Loose Bodies In

Cure Arthritis Naturally

Cure Arthritis Naturally

Get Instant Access

The hip is a ball-and-socket joint that permits multiaxial movement. It is surrounded by a dense, strong, fibrous capsule. Along with the knee, the hip joint is the most typical site of os-teoarthritis. Clinical symptoms are rotation or extension difficulty and pain that may be referred to the buttock, thigh, groin, greater tro-chanteric region, and knee.

The radiographic features, as in all other joints, include articular narrowing, osteoscle-rosis, osteophytosis, subchondral cystic change, and ankylosis (Fig. 9.9). Rarely, osteochondral or loose bodies may be present. The articular narrowing is accompanied by asymmetrical migration of the femoral head with respect to the acetabulum. On anterior radiographs the migration is mostly superolateral or superome-

Hip Loose Bodies

Fig. 9.12A, B Scintigraphic demonstration of the marginal osteophytes in osteoarthritis in the hip. A Anterior pinhole scintigraph of the left hip in a 33-year-old man with osteoarthritis secondary to dislocation reveals several beaded areas of increased tracer uptake along the ac-etabular brim as well as an eccentric, patchy uptake in the medial edge (lower arrow). Beaded lesions represent sta-lactic osteophytes; those at the lateral and medial edges are imaged in profile (arrows) and those at the anterior and posterior edges en face (arrowheads). The eccentricity of the patchy tracer uptake is characteristic of osteoar-thritis. B Anteroposterior radiograph shows the stalactic bony excrescences along the acetabular brim (arrows)

Fig. 9.12A, B Scintigraphic demonstration of the marginal osteophytes in osteoarthritis in the hip. A Anterior pinhole scintigraph of the left hip in a 33-year-old man with osteoarthritis secondary to dislocation reveals several beaded areas of increased tracer uptake along the ac-etabular brim as well as an eccentric, patchy uptake in the medial edge (lower arrow). Beaded lesions represent sta-lactic osteophytes; those at the lateral and medial edges are imaged in profile (arrows) and those at the anterior and posterior edges en face (arrowheads). The eccentricity of the patchy tracer uptake is characteristic of osteoar-thritis. B Anteroposterior radiograph shows the stalactic bony excrescences along the acetabular brim (arrows)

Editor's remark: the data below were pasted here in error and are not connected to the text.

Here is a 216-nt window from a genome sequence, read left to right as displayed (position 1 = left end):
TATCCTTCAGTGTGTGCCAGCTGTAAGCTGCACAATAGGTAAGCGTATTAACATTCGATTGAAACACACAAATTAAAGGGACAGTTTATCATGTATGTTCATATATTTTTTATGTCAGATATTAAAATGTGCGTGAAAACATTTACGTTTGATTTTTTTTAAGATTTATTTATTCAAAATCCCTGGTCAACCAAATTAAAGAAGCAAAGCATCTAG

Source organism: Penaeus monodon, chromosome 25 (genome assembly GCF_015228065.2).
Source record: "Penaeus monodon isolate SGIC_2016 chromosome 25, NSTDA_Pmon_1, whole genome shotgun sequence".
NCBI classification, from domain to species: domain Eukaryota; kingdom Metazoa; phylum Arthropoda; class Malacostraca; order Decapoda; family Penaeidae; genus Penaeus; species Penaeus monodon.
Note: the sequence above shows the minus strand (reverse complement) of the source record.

dial, and infrequently axial or central. The finding contrasts with the concentric migration of the femoral head in infective arthritis (Fig 8.12) and rheumatoid arthritis (see Chap. 10).

Ordinary scintigraphy may show marked tracer uptake in the affected hip without topographic detail. In contrast, pinhole scintigra-phy shows tracer uptake that is eccentric in location either in the uppermost (Fig. 9.10) or innermost aspect of the acetabulum, reflecting cranial or medial migration, respectively. On occasion, moderate uptake may also be observed in the medial aspect of the femoral neck due to buttressing (Fig. 9.10). It is important to note that the tracer uptake in the acetabular side of the joint is usually less intense than that in the femoral head unless the disease is advanced. The joint space becomes extinct when sealed by ankylosis (Fig. 9.11). Osteophytes may be indicated by ovoid tracer uptake hanging from the acetabulum like a necklace (Fig. 9.12). As mentioned above, differentiation from pyogenic arthritis or rheumatoid arthritis is possible by noting concentric narrowing of the joint space in these conditions. As elsewhere, the preradiographic or early change can be indicated by subtle uptake in the femoral head. The sign is reliable especially when it is eccentric in location. Frequently, such a small uptake may pass undetected on ordinary scin-tigraphs.

Was this article helpful?

0 0
Arthritis Relief Now

Arthritis Relief Now

When you hear the word arthritis, images of painful hands and joints comes into play. Few people fully understand arthritis and this guide is dedicated to anyone suffering with this chronic condition and wants relief now.

Get My Free Ebook


Post a comment